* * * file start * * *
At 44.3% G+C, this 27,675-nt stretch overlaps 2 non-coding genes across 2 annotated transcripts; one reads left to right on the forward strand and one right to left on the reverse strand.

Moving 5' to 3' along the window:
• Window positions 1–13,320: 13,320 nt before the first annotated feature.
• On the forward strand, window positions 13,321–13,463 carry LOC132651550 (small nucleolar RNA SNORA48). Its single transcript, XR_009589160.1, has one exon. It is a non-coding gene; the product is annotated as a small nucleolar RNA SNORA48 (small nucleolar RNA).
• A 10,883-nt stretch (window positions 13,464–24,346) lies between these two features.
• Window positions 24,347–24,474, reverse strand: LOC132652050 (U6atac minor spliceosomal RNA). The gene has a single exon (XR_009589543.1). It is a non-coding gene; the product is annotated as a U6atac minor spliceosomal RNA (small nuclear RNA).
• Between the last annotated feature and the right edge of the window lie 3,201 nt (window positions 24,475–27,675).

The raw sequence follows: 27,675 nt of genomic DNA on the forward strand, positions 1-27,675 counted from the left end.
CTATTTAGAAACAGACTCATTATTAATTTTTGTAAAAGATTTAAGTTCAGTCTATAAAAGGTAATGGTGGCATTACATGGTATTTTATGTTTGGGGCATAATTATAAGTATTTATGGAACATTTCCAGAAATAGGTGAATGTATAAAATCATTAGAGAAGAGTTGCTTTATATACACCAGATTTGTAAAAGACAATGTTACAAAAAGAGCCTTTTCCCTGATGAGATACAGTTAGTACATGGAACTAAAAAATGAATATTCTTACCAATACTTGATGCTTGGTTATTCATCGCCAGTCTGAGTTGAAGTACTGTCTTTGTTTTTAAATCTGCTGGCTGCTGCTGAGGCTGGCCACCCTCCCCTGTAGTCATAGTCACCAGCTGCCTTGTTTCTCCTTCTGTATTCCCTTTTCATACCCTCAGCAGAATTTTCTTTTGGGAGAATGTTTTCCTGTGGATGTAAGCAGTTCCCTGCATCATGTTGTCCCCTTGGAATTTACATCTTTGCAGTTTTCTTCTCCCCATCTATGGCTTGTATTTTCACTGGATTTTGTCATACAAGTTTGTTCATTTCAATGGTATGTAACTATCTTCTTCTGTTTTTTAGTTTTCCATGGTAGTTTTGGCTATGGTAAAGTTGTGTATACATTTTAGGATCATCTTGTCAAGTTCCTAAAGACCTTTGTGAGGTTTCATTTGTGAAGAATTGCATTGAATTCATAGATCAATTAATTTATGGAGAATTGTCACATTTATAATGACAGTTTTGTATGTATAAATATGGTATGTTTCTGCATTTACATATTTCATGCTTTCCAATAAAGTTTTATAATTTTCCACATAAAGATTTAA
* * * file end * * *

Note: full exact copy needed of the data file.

At 44.3% G+C, this 27,675-nt stretch overlaps 2 non-coding genes across 2 annotated transcripts; one reads left to right on the forward strand and one right to left on the reverse strand.

Moving 5' to 3' along the window:
• Window positions 1–13,320: 13,320 nt before the first annotated feature.
• On the forward strand, window positions 13,321–13,463 carry LOC132651550 (small nucleolar RNA SNORA48). Its single transcript, XR_009589160.1, has one exon. It is a non-coding gene; the product is annotated as a small nucleolar RNA SNORA48 (small nucleolar RNA).
• A 10,883-nt stretch (window positions 13,464–24,346) lies between these two features.
• Window positions 24,347–24,474, reverse strand: LOC132652050 (U6atac minor spliceosomal RNA). The gene has a single exon (XR_009589543.1). It is a non-coding gene; the product is annotated as a U6atac minor spliceosomal RNA (small nuclear RNA).
• Between the last annotated feature and the right edge of the window lie 3,201 nt (window positions 24,475–27,675).

The raw sequence follows: 27,675 nt of genomic DNA on the forward strand, positions 1-27,675 counted from the left end.
CTATTTAGAAACAGACTCATTATTAATTTTTGTAAAAGATTTAAGTTCAGTCTATAAAAGGTAATGGTGGCATTACATGGTATTTTATGTTTGGGGCATAATTATAAGTATTTATGGAACATTTCCAGAAATAGGTGAATGTATAAAATCATTAGAGAAGAGTTGCTTTATATACACCAGATTTGTAAAAGACAATGTTACAAAAAGAGCCTTTTCCCTGATGAGATACAGTTAGTACATGGAACTAAAAAATGAATATTCTTACCAATACTTGATGCTTGGTTATTCATCGCCAGTCTGAGTTGAAGTACTGTCTTTGTTTTTAAATCTGCTGGCTGCTGCTGAGGCTGGCCACCCTCCCCTGTAGTCATAGTCACCAGCTGCCTTGTTTCTCCTTCTGTATTCCCTTTTCATACCCTCAGCAGAATTTTCTTTTGGGAGAATGTTTTCCTGTGGATGTAAGCAGTTCCCTGCATCATGTTGTCCCCTTGGAATTTACATCTTTGCAGTTTTCTTCTCCCCATCTATGGCTTGTATTTTCACTGGATTTTGTCATACAAGTTTGTTCATTTCAATGGTATGTAACTATCTTCTTCTGTTTTTTAGTTTTCCATGGTAGTTTTGGCTATGGTAAAGTTGTGTATACATTTTAGGATCATCTTGTCAAGTTCCTAAAGACCTTTGTGAGGTTTCATTTGTGAAGAATTGCATTGAATTCATAGATCAATTAATTTATGGAGAATTGTCACATTTATAATGACAGTTTTGTATGTATAAATATGGTATGTTTCTGCATTTACATATTTCATGCTTTCCAATAAAGTTTTATAATTTTCCACATAAAGATTTAA